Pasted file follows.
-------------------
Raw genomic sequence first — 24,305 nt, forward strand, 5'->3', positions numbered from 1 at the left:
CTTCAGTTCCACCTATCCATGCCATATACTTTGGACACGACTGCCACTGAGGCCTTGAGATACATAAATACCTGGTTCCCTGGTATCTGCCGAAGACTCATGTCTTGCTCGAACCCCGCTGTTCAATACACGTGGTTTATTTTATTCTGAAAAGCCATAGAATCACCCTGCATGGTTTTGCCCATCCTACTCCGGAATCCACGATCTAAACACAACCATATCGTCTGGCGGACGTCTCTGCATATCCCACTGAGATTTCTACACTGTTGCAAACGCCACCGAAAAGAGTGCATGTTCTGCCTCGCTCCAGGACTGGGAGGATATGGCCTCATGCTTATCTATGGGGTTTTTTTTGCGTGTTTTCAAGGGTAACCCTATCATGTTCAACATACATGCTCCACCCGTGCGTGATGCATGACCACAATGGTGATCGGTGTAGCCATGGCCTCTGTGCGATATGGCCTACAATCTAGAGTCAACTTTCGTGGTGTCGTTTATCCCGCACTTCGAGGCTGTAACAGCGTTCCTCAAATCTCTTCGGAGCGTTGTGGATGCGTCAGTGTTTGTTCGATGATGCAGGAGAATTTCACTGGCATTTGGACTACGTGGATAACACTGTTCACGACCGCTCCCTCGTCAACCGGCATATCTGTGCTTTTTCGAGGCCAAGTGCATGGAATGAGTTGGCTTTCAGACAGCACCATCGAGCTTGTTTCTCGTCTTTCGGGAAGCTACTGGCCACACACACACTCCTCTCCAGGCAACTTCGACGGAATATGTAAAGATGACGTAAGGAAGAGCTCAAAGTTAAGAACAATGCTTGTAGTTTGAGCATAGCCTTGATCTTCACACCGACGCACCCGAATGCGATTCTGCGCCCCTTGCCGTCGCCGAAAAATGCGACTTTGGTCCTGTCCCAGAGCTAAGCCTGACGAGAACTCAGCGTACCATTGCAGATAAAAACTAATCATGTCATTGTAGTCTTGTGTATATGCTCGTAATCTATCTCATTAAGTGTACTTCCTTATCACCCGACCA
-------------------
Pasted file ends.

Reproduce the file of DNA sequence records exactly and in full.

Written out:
Raw genomic sequence first — 24,305 nt, forward strand, 5'->3', positions numbered from 1 at the left:
CTTCAGTTCCACCTATCCATGCCATATACTTTGGACACGACTGCCACTGAGGCCTTGAGATACATAAATACCTGGTTCCCTGGTATCTGCCGAAGACTCATGTCTTGCTCGAACCCCGCTGTTCAATACACGTGGTTTATTTTATTCTGAAAAGCCATAGAATCACCCTGCATGGTTTTGCCCATCCTACTCCGGAATCCACGATCTAAACACAACCATATCGTCTGGCGGACGTCTCTGCATATCCCACTGAGATTTCTACACTGTTGCAAACGCCACCGAAAAGAGTGCATGTTCTGCCTCGCTCCAGGACTGGGAGGATATGGCCTCATGCTTATCTATGGGGTTTTTTTTGCGTGTTTTCAAGGGTAACCCTATCATGTTCAACATACATGCTCCACCCGTGCGTGATGCATGACCACAATGGTGATCGGTGTAGCCATGGCCTCTGTGCGATATGGCCTACAATCTAGAGTCAACTTTCGTGGTGTCGTTTATCCCGCACTTCGAGGCTGTAACAGCGTTCCTCAAATCTCTTCGGAGCGTTGTGGATGCGTCAGTGTTTGTTCGATGATGCAGGAGAATTTCACTGGCATTTGGACTACGTGGATAACACTGTTCACGACCGCTCCCTCGTCAACCGGCATATCTGTGCTTTTTCGAGGCCAAGTGCATGGAATGAGTTGGCTTTCAGACAGCACCATCGAGCTTGTTTCTCGTCTTTCGGGAAGCTACTGGCCACACACACACTCCTCTCCAGGCAACTTCGACGGAATATGTAAAGATGACGTAAGGAAGAGCTCAAAGTTAAGAACAATGCTTGTAGTTTGAGCATAGCCTTGATCTTCACACCGACGCACCCGAATGCGATTCTGCGCCCCTTGCCGTCGCCGAAAAATGCGACTTTGGTCCTGTCCCAGAGCTAAGCCTGACGAGAACTCAGCGTACCATTGCAGATAAAAACTAATCATGTCATTGTAGTCTTGTGTATATGCTCGTAATCTATCTCATTAAGTGTACTTCCTTATCACCCGACCA